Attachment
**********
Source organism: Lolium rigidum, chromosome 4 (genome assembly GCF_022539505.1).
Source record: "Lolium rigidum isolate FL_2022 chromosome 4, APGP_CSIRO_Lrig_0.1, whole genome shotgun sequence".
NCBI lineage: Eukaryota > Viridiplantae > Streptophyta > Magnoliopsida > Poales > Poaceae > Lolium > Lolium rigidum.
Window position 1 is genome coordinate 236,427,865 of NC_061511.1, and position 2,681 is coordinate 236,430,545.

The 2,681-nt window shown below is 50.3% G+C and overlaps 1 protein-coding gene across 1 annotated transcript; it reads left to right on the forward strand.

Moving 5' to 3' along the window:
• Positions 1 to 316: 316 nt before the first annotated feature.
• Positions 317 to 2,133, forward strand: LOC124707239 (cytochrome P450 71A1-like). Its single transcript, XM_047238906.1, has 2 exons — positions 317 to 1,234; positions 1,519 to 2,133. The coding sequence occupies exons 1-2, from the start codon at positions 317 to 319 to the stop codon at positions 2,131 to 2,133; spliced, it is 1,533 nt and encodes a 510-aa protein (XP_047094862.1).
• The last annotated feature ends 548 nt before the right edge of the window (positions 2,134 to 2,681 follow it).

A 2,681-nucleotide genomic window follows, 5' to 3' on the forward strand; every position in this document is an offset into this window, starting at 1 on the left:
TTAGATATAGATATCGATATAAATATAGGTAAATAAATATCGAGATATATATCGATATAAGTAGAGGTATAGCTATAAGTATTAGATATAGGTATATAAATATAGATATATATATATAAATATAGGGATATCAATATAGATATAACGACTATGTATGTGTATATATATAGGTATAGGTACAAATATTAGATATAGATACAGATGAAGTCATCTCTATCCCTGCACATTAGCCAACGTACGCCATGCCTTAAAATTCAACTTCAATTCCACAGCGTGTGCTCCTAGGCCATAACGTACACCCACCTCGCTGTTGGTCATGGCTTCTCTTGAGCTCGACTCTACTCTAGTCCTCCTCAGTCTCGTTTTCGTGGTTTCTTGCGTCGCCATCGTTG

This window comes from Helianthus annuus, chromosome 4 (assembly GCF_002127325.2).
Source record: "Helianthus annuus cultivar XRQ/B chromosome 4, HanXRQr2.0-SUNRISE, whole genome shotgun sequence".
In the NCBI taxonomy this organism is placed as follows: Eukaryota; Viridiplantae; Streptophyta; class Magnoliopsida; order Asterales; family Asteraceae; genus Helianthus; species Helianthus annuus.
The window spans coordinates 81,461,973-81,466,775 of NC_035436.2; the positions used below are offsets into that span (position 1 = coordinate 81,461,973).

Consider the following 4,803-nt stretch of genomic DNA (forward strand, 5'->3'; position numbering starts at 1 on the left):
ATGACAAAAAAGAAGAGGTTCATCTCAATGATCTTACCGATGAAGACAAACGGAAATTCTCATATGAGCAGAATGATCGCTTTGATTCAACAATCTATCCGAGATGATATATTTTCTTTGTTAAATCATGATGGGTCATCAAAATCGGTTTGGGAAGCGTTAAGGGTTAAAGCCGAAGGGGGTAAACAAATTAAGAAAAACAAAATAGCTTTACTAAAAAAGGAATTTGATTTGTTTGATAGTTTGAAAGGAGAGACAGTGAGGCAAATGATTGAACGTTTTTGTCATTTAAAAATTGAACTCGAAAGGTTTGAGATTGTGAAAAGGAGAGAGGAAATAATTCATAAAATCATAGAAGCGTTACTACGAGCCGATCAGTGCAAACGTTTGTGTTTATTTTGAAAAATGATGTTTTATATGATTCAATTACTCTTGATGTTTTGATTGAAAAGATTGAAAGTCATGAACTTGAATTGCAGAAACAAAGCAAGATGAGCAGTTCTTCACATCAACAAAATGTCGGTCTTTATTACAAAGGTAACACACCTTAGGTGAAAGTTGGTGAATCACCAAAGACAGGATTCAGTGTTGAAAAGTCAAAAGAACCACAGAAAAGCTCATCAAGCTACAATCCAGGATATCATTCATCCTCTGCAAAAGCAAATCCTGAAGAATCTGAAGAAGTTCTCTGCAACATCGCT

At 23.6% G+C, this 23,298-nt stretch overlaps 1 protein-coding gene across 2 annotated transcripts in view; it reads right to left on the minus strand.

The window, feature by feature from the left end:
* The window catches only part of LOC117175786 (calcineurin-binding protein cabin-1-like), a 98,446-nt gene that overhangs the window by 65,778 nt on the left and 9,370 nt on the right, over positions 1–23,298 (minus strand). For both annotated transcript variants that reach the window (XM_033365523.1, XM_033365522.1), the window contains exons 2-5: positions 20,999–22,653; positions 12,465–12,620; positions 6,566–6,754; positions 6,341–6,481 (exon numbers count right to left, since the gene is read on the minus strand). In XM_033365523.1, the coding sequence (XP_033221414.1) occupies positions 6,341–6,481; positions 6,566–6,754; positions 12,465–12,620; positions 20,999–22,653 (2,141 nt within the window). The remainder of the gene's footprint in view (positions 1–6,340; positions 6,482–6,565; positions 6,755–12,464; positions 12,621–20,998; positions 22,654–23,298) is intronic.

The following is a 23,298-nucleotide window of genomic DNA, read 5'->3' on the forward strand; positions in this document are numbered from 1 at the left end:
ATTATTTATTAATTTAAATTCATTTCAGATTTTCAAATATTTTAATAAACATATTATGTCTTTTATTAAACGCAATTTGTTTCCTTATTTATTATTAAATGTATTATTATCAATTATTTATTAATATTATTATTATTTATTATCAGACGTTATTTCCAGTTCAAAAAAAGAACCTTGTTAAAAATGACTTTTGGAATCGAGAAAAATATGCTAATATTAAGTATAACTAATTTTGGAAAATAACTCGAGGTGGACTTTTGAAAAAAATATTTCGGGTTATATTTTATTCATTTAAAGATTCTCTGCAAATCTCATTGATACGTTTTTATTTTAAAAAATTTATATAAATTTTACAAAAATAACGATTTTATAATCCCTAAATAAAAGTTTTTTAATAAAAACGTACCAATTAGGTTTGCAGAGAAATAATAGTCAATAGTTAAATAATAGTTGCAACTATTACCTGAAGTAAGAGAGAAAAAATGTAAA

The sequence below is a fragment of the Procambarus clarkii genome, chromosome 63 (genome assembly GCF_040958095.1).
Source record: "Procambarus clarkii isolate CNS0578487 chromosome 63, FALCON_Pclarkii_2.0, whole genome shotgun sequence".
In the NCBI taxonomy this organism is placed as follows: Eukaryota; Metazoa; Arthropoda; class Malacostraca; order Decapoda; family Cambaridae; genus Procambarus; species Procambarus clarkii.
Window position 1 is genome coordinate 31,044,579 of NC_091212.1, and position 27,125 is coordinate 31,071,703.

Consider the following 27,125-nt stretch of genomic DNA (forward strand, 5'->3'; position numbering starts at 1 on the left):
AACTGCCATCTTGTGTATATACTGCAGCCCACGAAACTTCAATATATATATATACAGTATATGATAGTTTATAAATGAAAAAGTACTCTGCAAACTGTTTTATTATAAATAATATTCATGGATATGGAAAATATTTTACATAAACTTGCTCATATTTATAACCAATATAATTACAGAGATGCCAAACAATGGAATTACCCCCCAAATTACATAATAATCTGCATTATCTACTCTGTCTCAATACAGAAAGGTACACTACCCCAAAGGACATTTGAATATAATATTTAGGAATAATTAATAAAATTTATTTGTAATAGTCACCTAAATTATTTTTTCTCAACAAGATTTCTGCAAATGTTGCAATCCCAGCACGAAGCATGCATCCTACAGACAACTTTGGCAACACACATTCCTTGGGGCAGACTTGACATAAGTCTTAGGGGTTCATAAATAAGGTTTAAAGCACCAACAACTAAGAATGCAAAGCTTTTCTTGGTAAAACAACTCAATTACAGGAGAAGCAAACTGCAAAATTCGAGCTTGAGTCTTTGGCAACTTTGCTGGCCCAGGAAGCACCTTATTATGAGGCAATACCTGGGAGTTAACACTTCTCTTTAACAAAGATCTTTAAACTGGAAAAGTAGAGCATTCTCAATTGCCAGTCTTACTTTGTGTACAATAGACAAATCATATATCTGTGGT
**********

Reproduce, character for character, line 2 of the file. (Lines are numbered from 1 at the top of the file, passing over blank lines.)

Source record: "Lolium rigidum isolate FL_2022 chromosome 4, APGP_CSIRO_Lrig_0.1, whole genome shotgun sequence".